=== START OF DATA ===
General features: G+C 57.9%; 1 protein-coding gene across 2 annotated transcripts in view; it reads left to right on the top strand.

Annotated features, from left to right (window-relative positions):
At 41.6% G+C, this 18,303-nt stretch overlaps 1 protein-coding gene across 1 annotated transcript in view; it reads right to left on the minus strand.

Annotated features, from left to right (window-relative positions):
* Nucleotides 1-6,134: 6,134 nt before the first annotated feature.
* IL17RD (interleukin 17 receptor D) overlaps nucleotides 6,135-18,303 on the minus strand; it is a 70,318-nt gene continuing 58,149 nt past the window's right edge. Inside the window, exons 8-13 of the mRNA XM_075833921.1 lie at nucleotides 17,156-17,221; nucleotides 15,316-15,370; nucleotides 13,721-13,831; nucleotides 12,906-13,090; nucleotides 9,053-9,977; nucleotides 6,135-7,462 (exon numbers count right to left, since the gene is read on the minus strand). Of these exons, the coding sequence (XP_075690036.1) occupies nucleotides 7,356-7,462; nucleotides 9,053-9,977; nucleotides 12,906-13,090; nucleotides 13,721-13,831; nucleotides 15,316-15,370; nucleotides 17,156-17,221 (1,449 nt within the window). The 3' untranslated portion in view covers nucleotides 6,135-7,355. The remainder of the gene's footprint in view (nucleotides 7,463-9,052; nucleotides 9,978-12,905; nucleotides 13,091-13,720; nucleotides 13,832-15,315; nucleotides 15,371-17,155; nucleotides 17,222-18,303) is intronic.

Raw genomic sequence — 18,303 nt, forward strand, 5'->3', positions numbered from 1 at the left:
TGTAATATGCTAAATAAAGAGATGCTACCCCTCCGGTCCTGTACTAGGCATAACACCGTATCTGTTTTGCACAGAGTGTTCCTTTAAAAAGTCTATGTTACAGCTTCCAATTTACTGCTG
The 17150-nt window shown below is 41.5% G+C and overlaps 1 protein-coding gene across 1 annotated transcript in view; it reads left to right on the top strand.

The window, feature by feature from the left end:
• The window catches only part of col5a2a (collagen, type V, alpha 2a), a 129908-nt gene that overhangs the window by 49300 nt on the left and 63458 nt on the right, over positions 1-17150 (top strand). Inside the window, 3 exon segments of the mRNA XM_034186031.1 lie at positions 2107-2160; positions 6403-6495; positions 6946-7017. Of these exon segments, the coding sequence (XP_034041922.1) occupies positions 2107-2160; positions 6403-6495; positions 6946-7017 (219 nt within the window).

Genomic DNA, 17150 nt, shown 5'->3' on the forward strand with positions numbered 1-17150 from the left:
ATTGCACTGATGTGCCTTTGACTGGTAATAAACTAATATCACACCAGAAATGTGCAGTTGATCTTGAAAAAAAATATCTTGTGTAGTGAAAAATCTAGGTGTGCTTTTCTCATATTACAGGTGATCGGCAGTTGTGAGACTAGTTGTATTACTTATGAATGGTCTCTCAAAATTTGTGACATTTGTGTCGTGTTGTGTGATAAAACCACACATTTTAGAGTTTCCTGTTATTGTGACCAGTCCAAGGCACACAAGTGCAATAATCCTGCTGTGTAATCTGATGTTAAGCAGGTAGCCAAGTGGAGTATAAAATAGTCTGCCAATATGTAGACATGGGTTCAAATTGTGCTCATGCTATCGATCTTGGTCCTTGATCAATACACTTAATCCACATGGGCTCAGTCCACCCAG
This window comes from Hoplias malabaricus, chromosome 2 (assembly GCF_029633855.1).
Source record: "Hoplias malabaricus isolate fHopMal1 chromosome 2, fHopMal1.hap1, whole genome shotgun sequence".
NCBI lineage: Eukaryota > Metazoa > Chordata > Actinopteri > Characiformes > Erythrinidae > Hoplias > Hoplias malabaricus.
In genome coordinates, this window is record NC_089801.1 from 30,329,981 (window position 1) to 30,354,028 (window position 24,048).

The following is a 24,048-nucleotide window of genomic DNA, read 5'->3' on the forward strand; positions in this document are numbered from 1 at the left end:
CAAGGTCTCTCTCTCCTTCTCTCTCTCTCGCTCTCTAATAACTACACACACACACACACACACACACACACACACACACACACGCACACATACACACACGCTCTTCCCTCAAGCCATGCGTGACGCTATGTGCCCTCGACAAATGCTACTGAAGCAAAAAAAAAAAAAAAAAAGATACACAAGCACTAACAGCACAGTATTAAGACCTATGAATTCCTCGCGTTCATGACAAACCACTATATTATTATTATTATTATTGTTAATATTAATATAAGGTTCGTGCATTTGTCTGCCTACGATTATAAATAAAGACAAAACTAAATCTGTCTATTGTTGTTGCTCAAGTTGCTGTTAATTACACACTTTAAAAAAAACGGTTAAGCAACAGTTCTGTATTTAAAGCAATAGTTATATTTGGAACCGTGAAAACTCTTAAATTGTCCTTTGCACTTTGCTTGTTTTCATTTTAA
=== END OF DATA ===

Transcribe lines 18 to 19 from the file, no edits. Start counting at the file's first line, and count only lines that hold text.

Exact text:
The following is a 24,048-nucleotide window of genomic DNA, read 5'->3' on the forward strand; positions in this document are numbered from 1 at the left end:
CAAGGTCTCTCTCTCCTTCTCTCTCTCTCGCTCTCTAATAACTACACACACACACACACACACACACACACACACACACACACGCACACATACACACACGCTCTTCCCTCAAGCCATGCGTGACGCTATGTGCCCTCGACAAATGCTACTGAAGCAAAAAAAAAAAAAAAAAAGATACACAAGCACTAACAGCACAGTATTAAGACCTATGAATTCCTCGCGTTCATGACAAACCACTATATTATTATTATTATTATTGTTAATATTAATATAAGGTTCGTGCATTTGTCTGCCTACGATTATAAATAAAGACAAAACTAAATCTGTCTATTGTTGTTGCTCAAGTTGCTGTTAATTACACACTTTAAAAAAAACGGTTAAGCAACAGTTCTGTATTTAAAGCAATAGTTATATTTGGAACCGTGAAAACTCTTAAATTGTCCTTTGCACTTTGCTTGTTTTCATTTTAA